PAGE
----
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Genesis. 2019 Jan;57(1):e23252. doi: 10.1002/dvg.23252. Epub 2018 Oct 4.

A requirement for Fgfr2 in middle ear development.

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Center for Craniofacial Molecular Biology, Ostrow School of Dentistry, University of Southern California, Los Angeles, California.
Department of Biochemistry and Molecular Medicine, Keck School of Medicine, University of Southern California, Los Angeles, California.


The skeletal structure of the mammalian middle ear, which is composed of three endochondral ossicles suspended within a membranous air-filled capsule, plays a critical role in conducting sound. Gene mutations that alter skeletal development in the middle ear result in auditory impairment. Mutations in fibroblast growth factor receptor 2 (FGFR2), an important regulator of endochondral and intramembranous bone formation, cause a spectrum of congenital skeletal disorders featuring conductive hearing loss. Although the middle ear malformations in multiple FGFR2 gain-of-function disorders are clinically characterized, those in the FGFR2 loss-of-function disorder lacrimo-auriculo-dento-digital (LADD) syndrome are relatively undescribed. To better understand conductive hearing loss in LADD, we examined the middle ear skeleton of mice with conditional loss of Fgfr2. We find that decreased auditory function in Fgfr2 mutant mice correlates with hypoplasia of the auditory bulla and ectopic bone growth at sites of tendon/ligament attachment. We show that ectopic bone associated with the intra-articular ligaments of the incudomalleal joint is derived from Scx-expressing cells and preceded by decreased expression of the joint progenitor marker Gdf5. Together, these results identify a role for Fgfr2 in development of the middle ear skeletal tissues and suggest potential causes for conductive hearing loss in LADD syndrome.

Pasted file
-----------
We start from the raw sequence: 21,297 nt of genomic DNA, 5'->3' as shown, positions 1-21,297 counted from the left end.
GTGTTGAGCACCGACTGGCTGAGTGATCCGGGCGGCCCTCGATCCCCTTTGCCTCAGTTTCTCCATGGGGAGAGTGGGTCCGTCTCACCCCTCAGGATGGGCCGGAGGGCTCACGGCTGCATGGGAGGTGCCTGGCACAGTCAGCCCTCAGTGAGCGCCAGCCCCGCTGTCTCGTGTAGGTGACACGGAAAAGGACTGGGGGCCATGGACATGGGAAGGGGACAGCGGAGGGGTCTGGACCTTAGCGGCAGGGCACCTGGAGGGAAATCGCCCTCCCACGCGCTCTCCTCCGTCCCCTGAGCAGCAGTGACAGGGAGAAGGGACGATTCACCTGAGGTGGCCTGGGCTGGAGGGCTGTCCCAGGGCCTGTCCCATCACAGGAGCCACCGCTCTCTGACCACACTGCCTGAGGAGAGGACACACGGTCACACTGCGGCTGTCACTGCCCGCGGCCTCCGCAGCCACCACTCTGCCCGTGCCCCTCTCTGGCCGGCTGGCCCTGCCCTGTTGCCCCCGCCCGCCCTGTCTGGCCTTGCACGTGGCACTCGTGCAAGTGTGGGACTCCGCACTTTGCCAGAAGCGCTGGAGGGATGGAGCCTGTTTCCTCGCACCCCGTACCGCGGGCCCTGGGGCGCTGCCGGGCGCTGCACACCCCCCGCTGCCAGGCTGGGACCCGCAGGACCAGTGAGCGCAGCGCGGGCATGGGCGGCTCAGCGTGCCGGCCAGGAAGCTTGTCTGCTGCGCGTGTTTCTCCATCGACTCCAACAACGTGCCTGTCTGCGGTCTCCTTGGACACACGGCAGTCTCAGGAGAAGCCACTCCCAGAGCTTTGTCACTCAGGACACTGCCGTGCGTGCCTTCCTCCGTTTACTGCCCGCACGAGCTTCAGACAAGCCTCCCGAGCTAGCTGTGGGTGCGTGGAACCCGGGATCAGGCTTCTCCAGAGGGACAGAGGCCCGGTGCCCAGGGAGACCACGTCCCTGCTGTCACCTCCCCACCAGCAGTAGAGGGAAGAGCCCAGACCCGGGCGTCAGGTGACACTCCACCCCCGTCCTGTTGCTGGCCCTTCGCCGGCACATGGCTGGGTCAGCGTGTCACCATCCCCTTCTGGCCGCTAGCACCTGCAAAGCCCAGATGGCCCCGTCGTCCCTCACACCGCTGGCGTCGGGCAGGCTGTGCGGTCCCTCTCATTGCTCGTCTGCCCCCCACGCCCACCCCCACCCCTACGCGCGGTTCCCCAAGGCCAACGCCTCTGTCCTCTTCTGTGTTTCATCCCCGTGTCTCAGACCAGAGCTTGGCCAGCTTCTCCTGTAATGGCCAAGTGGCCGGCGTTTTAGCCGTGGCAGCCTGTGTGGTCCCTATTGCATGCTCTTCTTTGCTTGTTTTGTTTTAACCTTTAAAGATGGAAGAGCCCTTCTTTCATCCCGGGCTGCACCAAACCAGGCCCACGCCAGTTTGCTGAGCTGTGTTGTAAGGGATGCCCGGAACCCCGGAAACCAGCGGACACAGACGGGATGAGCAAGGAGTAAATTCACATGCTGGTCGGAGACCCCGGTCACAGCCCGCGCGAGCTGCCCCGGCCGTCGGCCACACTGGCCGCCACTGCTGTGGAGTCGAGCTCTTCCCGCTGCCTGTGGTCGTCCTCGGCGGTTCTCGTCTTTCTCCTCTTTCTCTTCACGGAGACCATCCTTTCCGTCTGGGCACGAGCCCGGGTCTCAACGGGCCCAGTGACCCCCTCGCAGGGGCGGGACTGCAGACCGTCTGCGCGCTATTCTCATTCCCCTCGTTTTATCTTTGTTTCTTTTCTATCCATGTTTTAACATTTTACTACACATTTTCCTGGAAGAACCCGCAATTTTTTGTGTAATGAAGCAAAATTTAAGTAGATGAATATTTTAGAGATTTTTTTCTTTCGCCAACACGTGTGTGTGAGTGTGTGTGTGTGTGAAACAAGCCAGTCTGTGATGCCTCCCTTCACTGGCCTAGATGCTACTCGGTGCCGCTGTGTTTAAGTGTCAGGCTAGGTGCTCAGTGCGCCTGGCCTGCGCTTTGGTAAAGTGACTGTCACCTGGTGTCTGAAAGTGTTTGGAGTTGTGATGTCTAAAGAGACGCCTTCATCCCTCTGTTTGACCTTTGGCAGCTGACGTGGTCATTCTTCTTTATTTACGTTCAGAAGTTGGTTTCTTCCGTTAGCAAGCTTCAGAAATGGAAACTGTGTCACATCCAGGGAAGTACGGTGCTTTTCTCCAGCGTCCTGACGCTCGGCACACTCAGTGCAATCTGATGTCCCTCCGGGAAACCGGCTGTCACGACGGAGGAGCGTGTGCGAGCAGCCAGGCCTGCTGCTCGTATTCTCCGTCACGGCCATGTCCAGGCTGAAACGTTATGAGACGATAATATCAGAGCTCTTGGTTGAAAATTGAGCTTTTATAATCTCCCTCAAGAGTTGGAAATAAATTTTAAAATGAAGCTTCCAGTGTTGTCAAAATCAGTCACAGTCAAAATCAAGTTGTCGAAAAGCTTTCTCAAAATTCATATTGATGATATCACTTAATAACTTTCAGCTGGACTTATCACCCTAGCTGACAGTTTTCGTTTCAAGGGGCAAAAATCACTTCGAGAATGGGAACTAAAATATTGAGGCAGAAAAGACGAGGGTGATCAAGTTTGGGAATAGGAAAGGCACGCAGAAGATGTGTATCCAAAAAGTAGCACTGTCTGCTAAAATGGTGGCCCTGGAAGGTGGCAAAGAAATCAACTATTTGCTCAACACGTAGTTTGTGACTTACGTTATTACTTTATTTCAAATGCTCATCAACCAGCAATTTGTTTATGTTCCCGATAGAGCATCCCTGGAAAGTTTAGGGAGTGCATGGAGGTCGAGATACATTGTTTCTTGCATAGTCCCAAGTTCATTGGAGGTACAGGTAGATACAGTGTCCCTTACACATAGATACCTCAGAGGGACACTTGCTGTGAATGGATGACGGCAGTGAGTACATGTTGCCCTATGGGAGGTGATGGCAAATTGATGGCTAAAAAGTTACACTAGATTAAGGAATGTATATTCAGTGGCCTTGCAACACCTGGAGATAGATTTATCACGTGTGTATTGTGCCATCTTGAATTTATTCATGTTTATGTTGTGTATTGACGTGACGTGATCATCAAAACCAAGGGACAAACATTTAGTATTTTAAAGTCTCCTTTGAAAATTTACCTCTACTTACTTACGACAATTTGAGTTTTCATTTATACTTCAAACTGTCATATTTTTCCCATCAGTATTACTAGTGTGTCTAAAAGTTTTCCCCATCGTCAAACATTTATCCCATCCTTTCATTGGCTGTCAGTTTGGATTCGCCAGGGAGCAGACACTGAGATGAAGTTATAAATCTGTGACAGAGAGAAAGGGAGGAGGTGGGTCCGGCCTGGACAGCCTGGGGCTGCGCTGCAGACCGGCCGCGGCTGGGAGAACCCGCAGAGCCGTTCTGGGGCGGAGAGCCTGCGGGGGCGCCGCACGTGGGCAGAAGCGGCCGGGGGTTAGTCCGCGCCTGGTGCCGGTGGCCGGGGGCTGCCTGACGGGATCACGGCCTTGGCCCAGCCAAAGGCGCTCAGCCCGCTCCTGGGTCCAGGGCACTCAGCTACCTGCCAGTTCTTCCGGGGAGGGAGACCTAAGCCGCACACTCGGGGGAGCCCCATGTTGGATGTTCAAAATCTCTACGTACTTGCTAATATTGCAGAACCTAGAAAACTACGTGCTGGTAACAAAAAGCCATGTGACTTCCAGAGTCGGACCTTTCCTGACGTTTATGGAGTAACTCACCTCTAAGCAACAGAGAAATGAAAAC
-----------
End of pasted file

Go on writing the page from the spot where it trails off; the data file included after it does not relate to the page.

Fgfr2; auditory ossicles; craniofacial development; joint development; skeletal development

[Available on 2020-01-01]
[Indexed for MEDLINE]

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